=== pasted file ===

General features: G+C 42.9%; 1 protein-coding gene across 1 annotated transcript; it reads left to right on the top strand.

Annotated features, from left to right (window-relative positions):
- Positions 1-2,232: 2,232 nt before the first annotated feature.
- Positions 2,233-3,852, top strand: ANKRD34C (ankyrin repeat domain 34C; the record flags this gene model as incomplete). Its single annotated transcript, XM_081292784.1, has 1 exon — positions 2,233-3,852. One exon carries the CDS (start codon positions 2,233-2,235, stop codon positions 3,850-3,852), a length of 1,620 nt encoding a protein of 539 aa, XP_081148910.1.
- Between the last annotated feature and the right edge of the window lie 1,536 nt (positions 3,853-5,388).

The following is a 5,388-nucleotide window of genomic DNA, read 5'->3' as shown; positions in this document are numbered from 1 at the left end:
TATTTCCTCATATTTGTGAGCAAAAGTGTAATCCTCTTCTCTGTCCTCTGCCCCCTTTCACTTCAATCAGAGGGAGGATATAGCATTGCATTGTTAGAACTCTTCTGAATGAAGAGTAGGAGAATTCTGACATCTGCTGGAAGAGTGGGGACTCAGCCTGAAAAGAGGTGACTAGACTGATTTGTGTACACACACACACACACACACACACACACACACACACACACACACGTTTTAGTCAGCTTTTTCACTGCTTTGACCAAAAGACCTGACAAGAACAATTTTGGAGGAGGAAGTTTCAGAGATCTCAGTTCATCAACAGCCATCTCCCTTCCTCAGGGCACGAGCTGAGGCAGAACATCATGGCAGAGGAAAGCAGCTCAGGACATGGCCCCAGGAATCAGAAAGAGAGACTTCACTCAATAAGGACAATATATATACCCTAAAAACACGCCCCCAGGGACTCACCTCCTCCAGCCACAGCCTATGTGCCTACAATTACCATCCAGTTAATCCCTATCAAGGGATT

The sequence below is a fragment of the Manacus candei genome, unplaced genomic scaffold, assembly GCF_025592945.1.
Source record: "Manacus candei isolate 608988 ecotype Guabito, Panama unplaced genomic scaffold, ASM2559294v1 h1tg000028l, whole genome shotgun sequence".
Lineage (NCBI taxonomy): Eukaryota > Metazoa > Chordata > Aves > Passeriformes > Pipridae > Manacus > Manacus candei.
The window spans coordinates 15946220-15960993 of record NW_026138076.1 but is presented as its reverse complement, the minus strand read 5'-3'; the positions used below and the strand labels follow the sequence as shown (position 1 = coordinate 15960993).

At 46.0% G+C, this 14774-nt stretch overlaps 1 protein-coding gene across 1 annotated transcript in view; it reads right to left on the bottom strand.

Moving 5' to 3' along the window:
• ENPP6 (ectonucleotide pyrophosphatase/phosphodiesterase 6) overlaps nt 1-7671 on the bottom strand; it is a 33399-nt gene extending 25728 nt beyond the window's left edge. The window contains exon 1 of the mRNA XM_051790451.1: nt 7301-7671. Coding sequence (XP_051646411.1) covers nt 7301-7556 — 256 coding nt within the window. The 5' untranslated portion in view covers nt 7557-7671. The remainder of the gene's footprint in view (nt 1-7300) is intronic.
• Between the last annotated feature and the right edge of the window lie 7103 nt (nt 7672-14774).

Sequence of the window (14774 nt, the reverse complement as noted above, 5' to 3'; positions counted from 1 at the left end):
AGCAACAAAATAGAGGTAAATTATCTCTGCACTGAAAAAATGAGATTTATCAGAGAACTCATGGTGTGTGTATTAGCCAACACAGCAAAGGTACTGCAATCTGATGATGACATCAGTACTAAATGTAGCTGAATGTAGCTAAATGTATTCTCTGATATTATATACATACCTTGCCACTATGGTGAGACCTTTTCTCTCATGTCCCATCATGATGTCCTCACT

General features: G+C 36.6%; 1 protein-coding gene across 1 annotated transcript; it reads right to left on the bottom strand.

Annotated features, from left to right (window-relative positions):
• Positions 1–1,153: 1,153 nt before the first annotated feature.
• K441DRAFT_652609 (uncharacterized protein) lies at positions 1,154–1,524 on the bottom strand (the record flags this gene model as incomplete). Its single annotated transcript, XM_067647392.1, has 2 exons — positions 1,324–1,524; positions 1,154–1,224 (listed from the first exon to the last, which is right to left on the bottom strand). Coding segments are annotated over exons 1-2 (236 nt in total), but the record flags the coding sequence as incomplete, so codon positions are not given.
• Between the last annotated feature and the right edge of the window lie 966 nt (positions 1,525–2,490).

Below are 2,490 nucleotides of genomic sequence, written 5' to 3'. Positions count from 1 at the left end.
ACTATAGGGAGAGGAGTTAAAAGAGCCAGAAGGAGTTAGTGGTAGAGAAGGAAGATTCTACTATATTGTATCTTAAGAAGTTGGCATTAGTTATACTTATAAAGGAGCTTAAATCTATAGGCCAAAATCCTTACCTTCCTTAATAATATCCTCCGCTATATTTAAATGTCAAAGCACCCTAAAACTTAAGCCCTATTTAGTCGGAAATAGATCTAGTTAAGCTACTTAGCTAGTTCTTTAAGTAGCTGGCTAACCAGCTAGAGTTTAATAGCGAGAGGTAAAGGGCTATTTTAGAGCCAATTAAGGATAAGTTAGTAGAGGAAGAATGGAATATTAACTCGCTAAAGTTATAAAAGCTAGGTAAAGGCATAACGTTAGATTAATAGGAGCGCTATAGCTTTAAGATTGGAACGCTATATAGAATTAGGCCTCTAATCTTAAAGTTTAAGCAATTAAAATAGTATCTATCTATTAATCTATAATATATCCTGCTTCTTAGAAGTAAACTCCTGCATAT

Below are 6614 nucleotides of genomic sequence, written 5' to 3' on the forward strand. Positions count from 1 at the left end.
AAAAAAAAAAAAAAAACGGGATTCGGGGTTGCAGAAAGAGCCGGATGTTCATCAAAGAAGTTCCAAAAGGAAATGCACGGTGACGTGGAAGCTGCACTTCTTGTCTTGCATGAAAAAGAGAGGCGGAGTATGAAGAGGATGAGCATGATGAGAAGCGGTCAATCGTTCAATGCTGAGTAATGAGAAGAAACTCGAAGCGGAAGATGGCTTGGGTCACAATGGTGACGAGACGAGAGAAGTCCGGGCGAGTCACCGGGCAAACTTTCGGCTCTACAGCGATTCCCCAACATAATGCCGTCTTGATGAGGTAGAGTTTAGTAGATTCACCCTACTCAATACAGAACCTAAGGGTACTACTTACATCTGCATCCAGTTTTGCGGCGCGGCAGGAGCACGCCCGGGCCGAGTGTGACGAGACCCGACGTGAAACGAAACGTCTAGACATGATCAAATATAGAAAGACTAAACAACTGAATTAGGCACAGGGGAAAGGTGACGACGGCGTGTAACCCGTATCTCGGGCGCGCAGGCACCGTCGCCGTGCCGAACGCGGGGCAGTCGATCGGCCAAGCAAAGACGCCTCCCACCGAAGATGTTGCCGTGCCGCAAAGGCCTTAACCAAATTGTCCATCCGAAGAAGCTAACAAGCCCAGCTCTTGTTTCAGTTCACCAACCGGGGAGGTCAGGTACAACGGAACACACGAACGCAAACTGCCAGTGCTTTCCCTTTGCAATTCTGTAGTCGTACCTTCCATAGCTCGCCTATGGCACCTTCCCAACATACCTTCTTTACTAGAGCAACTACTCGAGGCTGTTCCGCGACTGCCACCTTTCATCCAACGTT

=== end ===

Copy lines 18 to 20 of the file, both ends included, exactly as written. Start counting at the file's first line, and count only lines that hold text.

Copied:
General features: G+C 36.6%; 1 protein-coding gene across 1 annotated transcript; it reads right to left on the bottom strand.

Annotated features, from left to right (window-relative positions):
• Positions 1–1,153: 1,153 nt before the first annotated feature.